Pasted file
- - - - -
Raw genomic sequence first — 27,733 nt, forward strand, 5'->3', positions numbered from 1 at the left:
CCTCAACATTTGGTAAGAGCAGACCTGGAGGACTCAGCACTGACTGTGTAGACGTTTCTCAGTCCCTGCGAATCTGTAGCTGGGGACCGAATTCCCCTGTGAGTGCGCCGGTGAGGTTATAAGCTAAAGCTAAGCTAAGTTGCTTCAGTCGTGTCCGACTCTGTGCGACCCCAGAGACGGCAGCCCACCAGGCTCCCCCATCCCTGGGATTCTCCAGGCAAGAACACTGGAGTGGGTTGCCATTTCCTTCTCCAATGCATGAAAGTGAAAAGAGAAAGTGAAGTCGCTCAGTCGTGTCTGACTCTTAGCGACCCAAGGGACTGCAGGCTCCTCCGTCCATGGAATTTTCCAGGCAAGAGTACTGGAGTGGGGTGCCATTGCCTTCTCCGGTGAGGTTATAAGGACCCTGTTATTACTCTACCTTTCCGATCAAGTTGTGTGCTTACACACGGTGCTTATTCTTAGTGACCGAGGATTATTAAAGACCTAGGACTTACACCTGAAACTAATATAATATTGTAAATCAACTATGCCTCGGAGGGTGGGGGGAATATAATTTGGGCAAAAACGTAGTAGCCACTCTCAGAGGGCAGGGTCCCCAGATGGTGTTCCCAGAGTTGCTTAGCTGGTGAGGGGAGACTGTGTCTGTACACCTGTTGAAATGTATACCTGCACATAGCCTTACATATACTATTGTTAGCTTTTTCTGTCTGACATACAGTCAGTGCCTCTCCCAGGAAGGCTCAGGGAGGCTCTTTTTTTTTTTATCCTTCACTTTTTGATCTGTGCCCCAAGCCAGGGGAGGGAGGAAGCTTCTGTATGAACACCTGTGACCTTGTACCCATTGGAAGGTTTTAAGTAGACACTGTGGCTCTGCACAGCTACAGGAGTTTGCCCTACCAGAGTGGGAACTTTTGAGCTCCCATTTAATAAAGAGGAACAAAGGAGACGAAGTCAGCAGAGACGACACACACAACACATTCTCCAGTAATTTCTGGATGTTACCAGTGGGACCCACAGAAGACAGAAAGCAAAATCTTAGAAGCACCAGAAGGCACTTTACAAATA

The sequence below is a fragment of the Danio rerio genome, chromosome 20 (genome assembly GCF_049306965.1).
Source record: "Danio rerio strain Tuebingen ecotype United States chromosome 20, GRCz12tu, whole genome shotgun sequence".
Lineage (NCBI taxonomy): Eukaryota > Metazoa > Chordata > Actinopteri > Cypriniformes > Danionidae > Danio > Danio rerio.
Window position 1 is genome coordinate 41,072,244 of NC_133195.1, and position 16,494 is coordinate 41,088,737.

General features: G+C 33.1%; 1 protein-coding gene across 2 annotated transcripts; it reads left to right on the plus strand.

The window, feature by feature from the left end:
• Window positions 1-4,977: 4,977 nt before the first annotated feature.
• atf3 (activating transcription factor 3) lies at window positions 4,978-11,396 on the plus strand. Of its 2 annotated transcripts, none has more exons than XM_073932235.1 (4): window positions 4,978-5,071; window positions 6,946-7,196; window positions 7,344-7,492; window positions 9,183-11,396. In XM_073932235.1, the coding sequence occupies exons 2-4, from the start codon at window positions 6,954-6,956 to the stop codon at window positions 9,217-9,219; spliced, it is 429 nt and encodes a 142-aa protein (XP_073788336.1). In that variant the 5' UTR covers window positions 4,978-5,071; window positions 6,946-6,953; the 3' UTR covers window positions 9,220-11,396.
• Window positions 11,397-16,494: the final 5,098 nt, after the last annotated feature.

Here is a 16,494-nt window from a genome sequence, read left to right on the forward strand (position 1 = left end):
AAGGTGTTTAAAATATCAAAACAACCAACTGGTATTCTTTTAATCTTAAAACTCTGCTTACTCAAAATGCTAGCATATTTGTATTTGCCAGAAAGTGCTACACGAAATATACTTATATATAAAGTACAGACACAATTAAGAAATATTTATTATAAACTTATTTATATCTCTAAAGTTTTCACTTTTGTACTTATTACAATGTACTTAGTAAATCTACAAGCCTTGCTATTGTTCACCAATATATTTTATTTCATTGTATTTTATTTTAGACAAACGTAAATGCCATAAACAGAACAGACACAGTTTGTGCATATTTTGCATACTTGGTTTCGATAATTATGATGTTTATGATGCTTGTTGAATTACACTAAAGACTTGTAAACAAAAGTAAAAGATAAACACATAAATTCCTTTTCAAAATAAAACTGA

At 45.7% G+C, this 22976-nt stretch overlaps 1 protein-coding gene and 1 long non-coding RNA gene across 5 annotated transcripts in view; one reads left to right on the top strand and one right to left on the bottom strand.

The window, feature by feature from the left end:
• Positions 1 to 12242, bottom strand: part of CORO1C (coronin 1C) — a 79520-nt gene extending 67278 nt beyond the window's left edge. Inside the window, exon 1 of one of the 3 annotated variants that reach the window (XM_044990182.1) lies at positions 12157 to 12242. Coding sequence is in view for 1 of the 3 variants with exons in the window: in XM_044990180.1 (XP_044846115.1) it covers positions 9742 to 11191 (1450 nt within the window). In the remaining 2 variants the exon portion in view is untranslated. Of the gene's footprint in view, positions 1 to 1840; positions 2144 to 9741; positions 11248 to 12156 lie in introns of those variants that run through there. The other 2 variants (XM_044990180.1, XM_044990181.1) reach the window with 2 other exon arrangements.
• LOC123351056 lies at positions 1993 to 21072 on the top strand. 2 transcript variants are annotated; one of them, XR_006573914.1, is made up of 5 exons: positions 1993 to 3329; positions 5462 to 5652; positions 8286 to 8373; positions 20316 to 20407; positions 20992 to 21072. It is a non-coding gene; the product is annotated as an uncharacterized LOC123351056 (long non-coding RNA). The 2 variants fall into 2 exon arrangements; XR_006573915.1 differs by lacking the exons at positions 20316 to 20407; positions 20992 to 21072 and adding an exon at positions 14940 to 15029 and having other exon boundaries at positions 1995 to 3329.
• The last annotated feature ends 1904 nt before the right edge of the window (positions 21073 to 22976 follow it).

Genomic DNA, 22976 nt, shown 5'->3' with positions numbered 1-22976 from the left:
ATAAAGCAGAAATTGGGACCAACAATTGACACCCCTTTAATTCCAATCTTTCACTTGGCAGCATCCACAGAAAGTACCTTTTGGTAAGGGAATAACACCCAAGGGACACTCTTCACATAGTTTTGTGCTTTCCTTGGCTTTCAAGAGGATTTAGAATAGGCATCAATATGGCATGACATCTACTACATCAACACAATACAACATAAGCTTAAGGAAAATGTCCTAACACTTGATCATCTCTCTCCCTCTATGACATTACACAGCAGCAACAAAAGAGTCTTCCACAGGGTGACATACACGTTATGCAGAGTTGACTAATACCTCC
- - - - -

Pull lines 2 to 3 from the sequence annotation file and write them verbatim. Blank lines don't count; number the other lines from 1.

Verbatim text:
CCTCAACATTTGGTAAGAGCAGACCTGGAGGACTCAGCACTGACTGTGTAGACGTTTCTCAGTCCCTGCGAATCTGTAGCTGGGGACCGAATTCCCCTGTGAGTGCGCCGGTGAGGTTATAAGCTAAAGCTAAGCTAAGTTGCTTCAGTCGTGTCCGACTCTGTGCGACCCCAGAGACGGCAGCCCACCAGGCTCCCCCATCCCTGGGATTCTCCAGGCAAGAACACTGGAGTGGGTTGCCATTTCCTTCTCCAATGCATGAAAGTGAAAAGAGAAAGTGAAGTCGCTCAGTCGTGTCTGACTCTTAGCGACCCAAGGGACTGCAGGCTCCTCCGTCCATGGAATTTTCCAGGCAAGAGTACTGGAGTGGGGTGCCATTGCCTTCTCCGGTGAGGTTATAAGGACCCTGTTATTACTCTACCTTTCCGATCAAGTTGTGTGCTTACACACGGTGCTTATTCTTAGTGACCGAGGATTATTAAAGACCTAGGACTTACACCTGAAACTAATATAATATTGTAAATCAACTATGCCTCGGAGGGTGGGGGGAATATAATTTGGGCAAAAACGTAGTAGCCACTCTCAGAGGGCAGGGTCCCCAGATGGTGTTCCCAGAGTTGCTTAGCTGGTGAGGGGAGACTGTGTCTGTACACCTGTTGAAATGTATACCTGCACATAGCCTTACATATACTATTGTTAGCTTTTTCTGTCTGACATACAGTCAGTGCCTCTCCCAGGAAGGCTCAGGGAGGCTCTTTTTTTTTTTATCCTTCACTTTTTGATCTGTGCCCCAAGCCAGGGGAGGGAGGAAGCTTCTGTATGAACACCTGTGACCTTGTACCCATTGGAAGGTTTTAAGTAGACACTGTGGCTCTGCACAGCTACAGGAGTTTGCCCTACCAGAGTGGGAACTTTTGAGCTCCCATTTAATAAAGAGGAACAAAGGAGACGAAGTCAGCAGAGACGACACACACAACACATTCTCCAGTAATTTCTGGATGTTACCAGTGGGACCCACAGAAGACAGAAAGCAAAATCTTAGAAGCACCAGAAGGCACTTTACAAATA

The sequence below is a fragment of the Danio rerio genome, chromosome 20 (genome assembly GCF_049306965.1).